4. A composite tool for forming a lathe center socket in a workpiece and comprising a shank having a longitudinal bore therethrough, a drill detachably xed in and having a cutting portion extending from said shank, said cutting portion including a pilot portion for forming a cylindrical portion of the socket and a concavely curved portion for forming a convex :daring wall portion of the socket, and cutter inserts fixed in the end of said shank adjacent the cutting portion of said drill and disposed symmetrically thereabout for forming a countersink at the open end of the socket, said inserts severally having a cutting edge extending toward the axis of said drill beyond the socket convex wall portion to position a portion of the several edges at a distance from the corners thereof in tangential relation with the socket convex wall portion whereby the countersink wall merges smoothly With the socket convex wall portion and the extended insert edge portions are relieved from pressure.

5. A composite tool for forming a lathe center socket in a workpiece and comprising a shank having a longitudinal bore therethrough, a drill detachably fixed in and having a cutting portion extending from said shank, said cutting portion including a pilot portion for forming a cylindrical portion of the socket and a concavely curved portion for forming a convex aring wall portion of the socket, and cutter inserts fixed in the end of said shank adjacent the cutting portion of said drill and disposed symmetrically thereabout for forming a countersink at the open end of the socket, said inserts severally having a cutting edge extending toward the axis of said drill, said insert cutting edges being severally in lagging relation to a cutting edge of the curved portion of said drill whereby the corners of said inserts adjacent said drill are relieved from cutting action and pressure.

6. A composite tool for forming a lathe center socket in a workpiece and comprising a shank having a longitudinal bore therethrough, a drill detachably fixed in and having a cutting portion extending from said shank, said cutting portion including a pilot portion for forming a cylindrical portion of the socket and a concavely curved portion for forming a convex aring wall portion of the socket, and cutter inserts fixed in the end of said shank adjacent the cutting portion of said drill and disposed symmetrically thereabout for forming a countersink at the open end of the socket, said inserts severally having a cutting edge extending toward the axis of said drill to locate a portion of each cutting edge at a distance from the corners thereof in tangential relation with the socket convex wall and in lagging relation to a cutting edge of the curved portion of said drill whereby the countersink wall merges smoothly with the socket convex wall portion and whereby the corners of said inserts adjacent said drill are relieved from cutting action and pressure. 1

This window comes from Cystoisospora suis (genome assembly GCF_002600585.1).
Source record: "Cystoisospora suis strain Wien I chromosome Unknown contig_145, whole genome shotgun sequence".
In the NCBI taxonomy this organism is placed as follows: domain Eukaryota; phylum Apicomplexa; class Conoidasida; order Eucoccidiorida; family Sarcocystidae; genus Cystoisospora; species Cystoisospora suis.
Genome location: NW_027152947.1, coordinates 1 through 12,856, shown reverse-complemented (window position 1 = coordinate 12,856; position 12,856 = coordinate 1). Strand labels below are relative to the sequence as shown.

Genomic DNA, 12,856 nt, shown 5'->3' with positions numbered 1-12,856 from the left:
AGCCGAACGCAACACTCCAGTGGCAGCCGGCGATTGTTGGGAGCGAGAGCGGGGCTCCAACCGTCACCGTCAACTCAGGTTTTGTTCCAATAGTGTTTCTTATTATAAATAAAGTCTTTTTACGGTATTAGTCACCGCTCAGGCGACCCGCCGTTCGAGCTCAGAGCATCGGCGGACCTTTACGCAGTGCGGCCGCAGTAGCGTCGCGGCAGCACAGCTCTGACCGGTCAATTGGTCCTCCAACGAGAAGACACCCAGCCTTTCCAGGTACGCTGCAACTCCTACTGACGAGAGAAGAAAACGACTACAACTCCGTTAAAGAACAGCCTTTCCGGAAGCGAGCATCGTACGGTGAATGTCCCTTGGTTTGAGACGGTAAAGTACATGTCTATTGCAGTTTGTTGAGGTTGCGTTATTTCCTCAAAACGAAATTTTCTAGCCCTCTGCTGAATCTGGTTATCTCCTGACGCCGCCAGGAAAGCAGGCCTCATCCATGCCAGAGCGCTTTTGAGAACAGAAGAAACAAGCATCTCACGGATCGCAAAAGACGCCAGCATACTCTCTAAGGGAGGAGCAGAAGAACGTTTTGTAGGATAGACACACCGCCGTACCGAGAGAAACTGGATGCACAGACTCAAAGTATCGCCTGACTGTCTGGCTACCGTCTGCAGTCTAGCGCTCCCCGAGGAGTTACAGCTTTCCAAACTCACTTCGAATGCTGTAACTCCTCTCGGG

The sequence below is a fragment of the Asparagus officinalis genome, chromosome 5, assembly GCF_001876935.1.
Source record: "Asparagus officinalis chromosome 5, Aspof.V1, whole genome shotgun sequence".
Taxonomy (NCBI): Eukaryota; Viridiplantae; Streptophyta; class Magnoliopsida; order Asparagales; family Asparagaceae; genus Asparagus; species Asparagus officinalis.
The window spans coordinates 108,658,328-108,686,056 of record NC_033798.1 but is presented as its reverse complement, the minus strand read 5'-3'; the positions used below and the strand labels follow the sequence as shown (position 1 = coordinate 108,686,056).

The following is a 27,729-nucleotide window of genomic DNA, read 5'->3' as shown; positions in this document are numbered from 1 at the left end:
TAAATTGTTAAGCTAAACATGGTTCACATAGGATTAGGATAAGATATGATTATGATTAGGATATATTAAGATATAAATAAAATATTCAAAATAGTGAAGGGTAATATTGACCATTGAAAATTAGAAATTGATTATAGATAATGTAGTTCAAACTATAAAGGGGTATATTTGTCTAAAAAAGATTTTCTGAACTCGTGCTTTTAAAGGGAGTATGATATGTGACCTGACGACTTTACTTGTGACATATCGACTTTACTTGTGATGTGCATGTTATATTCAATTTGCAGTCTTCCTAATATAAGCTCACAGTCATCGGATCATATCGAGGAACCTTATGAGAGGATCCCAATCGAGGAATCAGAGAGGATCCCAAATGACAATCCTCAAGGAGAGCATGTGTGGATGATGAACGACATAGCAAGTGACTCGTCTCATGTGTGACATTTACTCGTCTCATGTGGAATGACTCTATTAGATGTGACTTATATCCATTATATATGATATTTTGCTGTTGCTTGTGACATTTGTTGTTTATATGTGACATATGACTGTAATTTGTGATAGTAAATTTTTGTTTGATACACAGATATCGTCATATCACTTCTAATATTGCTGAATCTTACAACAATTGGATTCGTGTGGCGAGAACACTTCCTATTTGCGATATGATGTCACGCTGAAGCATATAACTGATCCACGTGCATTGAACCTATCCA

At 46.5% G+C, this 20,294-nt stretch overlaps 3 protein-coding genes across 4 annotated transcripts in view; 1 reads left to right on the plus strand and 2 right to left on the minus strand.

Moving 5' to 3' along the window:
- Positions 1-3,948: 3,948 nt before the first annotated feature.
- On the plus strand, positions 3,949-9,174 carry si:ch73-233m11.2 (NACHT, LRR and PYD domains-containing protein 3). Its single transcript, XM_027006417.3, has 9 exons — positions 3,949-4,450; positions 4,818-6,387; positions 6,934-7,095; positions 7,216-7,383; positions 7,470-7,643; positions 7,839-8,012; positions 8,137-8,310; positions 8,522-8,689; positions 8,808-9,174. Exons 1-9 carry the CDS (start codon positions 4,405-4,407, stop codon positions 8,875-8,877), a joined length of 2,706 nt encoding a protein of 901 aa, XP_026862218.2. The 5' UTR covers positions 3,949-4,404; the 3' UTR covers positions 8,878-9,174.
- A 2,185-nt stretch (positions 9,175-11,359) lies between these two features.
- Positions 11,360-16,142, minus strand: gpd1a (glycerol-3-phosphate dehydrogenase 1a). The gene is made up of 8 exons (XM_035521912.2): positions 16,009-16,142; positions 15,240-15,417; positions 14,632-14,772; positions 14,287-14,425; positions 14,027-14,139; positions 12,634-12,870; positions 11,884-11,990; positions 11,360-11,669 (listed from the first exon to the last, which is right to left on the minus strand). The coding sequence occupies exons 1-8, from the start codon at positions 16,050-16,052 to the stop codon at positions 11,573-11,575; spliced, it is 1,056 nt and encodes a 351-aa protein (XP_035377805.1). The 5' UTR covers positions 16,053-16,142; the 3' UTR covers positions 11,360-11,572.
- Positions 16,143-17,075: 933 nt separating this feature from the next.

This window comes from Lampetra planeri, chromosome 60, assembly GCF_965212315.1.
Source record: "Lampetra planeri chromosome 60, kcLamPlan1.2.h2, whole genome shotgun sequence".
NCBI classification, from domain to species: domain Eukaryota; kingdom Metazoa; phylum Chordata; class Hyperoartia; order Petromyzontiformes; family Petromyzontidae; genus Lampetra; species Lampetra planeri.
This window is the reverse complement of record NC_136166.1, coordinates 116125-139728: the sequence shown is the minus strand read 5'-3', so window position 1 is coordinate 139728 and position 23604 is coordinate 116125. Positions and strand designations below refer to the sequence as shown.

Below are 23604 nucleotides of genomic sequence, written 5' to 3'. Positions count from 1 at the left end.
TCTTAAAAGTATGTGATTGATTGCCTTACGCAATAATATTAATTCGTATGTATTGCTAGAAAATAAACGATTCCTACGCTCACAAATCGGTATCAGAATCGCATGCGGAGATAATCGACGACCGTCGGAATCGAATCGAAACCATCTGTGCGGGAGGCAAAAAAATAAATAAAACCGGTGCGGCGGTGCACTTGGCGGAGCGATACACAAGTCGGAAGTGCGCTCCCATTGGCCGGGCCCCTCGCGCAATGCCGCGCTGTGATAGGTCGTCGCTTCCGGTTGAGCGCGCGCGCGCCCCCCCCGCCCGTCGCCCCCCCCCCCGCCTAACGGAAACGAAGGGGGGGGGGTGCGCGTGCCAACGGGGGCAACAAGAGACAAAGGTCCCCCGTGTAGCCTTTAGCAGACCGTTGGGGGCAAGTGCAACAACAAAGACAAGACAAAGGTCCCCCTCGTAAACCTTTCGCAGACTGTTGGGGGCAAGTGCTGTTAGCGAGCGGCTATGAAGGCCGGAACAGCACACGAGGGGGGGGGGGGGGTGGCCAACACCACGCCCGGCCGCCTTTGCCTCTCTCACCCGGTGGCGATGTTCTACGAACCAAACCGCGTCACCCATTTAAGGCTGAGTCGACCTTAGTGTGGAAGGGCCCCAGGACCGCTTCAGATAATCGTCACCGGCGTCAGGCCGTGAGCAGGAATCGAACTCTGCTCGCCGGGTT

CHARLES GILBERT GRUETT.

References Cited in the lle of this patent UNITED STATES PATENTS Number Name Date 1,017,352 Wagner Feb. 13, 1912 2,294,969 Engvall et al. Sept. 8, 1942 2,392,519 Beavon Jan. 8, 1946 FOREIGN PATENTS Number Country Date 567,448 Great Britain Feb. 14, 1945 567,630 Great Britain Feb. 23, 1945

Patent Citations
Cited PatentFiling datePublication dateApplicantTitle
US1017352 *Dec 21, 1911Feb 13, 1912Frederick A WagnerCombined drill, center-reamer, and countersink tool.
US2294969 *Sep 11, 1941Sep 8, 1942Engvall Karl AlbertRotatable chip-cutting tool
US2392519 *Sep 1, 1943Jan 8, 1946A C Wickman LtdCenter drill
GB567448A * Title not available
GB567630A * Title not available
Referenced by
Citing PatentFiling datePublication dateApplicantTitle
US3228267 *Nov 13, 1962Jan 11, 1966Hebert Fred CCombination centering and facing tool
US4076443 *Jan 7, 1977Feb 28, 1978William HalpernCutting tool assembly
US20120237305 *Dec 23, 2009Sep 20, 2012Taegutec LtdMulti-Functional Cutting Tool and Tool Holder Therefor
Classifications
U.S. Classification408/193
International ClassificationB23B51/00
Cooperative ClassificationB23B51/0063
European ClassificationB23B51/00G